February 3, 2012 | By Roger Thurow

Global Collaboration

At the foot of Mount Kenya, a patch of maize stalks are defying the odds.  They are standing tall and robust in a trial field where the soil had been intentionally depleted of nitrogen, one of the essential nutrients for maize.

“If you want to feed the people, you want to give the farmers materials that perform best in their soil conditions,” said Charles Mutinda as he waded into the thicket of stalks.  He is a maize breeder at the Kenya Agricultural Research Institute in the town of Embu, and the coordinator of KARI’s participation in the Improved Maize for African Soils project.  The goal of the program, overseen by the International Maize and Wheat Improvement Center (CIMMYT), is to improve maize varieties so that they use nitrogen in the soil more efficiently.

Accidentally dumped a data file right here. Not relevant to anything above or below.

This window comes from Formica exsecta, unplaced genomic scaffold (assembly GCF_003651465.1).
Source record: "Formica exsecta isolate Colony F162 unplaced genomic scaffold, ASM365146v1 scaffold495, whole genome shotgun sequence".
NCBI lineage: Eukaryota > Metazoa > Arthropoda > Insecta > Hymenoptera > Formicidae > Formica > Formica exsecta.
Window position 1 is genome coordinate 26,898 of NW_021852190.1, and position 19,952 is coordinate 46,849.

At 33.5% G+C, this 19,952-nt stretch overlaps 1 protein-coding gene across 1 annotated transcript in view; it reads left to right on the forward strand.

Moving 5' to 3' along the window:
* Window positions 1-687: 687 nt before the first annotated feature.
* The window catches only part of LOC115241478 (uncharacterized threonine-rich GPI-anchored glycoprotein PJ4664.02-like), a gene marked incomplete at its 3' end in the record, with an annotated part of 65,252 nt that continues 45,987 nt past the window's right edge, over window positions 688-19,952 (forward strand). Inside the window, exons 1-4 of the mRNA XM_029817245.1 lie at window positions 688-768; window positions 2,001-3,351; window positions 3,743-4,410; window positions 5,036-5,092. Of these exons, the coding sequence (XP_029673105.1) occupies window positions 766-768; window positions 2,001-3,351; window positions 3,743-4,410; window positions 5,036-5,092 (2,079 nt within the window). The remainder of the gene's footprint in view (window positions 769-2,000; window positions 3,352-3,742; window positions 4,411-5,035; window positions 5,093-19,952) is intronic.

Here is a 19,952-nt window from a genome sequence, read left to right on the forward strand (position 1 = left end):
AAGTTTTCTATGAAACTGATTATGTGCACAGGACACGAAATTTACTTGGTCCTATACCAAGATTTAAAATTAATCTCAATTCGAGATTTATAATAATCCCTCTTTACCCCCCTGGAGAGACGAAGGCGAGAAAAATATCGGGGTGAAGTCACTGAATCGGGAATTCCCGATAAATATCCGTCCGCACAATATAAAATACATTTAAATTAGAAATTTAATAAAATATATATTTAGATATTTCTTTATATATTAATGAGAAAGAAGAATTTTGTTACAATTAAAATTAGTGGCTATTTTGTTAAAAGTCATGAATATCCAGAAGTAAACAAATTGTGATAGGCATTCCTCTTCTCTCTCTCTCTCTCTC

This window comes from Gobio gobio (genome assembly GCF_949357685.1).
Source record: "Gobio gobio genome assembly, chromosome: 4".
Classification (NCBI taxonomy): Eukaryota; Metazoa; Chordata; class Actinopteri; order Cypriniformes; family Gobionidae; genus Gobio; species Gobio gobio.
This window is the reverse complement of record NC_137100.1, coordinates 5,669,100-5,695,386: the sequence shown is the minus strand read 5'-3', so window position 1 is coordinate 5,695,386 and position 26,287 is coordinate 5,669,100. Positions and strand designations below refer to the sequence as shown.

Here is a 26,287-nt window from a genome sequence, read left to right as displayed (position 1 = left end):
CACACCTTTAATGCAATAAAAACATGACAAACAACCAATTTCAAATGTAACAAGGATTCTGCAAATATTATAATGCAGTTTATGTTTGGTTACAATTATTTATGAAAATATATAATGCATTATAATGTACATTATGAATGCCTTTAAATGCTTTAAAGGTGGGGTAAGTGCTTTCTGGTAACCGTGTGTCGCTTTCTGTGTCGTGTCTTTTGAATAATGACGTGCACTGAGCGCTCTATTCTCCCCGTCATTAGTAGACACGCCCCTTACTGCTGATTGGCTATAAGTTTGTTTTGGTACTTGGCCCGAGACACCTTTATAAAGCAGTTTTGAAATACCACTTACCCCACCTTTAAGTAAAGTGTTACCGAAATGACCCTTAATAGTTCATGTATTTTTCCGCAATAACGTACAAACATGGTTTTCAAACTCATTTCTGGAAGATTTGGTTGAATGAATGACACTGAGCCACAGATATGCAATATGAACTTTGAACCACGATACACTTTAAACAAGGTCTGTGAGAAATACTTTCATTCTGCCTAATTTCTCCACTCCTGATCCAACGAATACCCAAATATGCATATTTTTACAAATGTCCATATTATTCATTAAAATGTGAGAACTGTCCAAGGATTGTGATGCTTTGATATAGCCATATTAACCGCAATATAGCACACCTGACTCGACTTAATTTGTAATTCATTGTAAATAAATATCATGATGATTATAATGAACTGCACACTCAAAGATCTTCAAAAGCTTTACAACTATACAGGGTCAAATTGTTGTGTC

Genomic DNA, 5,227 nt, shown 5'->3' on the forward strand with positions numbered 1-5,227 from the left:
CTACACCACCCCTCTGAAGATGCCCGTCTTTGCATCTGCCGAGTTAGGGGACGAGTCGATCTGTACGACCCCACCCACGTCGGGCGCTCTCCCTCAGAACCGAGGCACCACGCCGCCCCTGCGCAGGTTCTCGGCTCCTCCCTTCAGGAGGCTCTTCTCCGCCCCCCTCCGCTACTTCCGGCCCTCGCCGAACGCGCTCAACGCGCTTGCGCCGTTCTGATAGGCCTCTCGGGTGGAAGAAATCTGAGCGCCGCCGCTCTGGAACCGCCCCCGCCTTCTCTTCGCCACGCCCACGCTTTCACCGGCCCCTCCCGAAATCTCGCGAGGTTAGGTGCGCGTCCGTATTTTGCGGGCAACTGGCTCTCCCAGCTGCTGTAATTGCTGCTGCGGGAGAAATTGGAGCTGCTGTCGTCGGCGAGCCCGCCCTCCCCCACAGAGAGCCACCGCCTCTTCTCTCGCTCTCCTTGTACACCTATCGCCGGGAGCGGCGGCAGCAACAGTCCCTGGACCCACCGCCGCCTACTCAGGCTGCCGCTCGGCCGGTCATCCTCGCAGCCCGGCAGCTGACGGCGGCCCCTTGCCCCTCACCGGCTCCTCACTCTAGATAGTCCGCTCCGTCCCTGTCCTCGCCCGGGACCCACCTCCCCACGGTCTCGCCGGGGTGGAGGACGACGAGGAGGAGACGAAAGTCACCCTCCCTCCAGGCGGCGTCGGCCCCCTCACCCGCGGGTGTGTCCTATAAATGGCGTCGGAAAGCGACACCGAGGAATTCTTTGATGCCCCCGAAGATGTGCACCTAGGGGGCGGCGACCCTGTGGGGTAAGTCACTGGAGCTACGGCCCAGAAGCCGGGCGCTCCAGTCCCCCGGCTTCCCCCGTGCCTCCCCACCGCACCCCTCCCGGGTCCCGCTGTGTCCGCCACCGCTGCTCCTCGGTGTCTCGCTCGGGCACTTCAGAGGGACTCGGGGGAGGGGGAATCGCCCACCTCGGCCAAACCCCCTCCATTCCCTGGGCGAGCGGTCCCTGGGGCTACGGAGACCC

African soils are some of the poorest in the world.  For generations, farmers have tilled the same plots, often with the same crop, year after year.  The soil has had no time to rest and replenish.  The smallholder farmers couldn’t afford to let an inch of land lie fallow.  Nor did they practice much crop rotation, the method of planting different crops in sequential seasons in order to restore certain nutrients to the soil or to prevent the buildup of pests or pathogens that occur when one crop is constantly grown.   Also, African farmers used less than 10% of the world average amount of fertilizer.“When I was young, there was no hunger,” Mutinda said.  “The land was plenty, there was enough space to plant.”  The soils weren’t under such relentless attack.  But as the population has grown, family plot sizes have shrunk.  The farmers are under annual pressure to squeeze as much out of the soil as possible.  Maize, Kenya’s staple crop, has been a notorious taker.  Mutinda was looking for maize strains that would give back, or at least take away nitrogen more judiciously; perhaps he would even find a strain that required less fertilizer, which is the farmers’ top expense.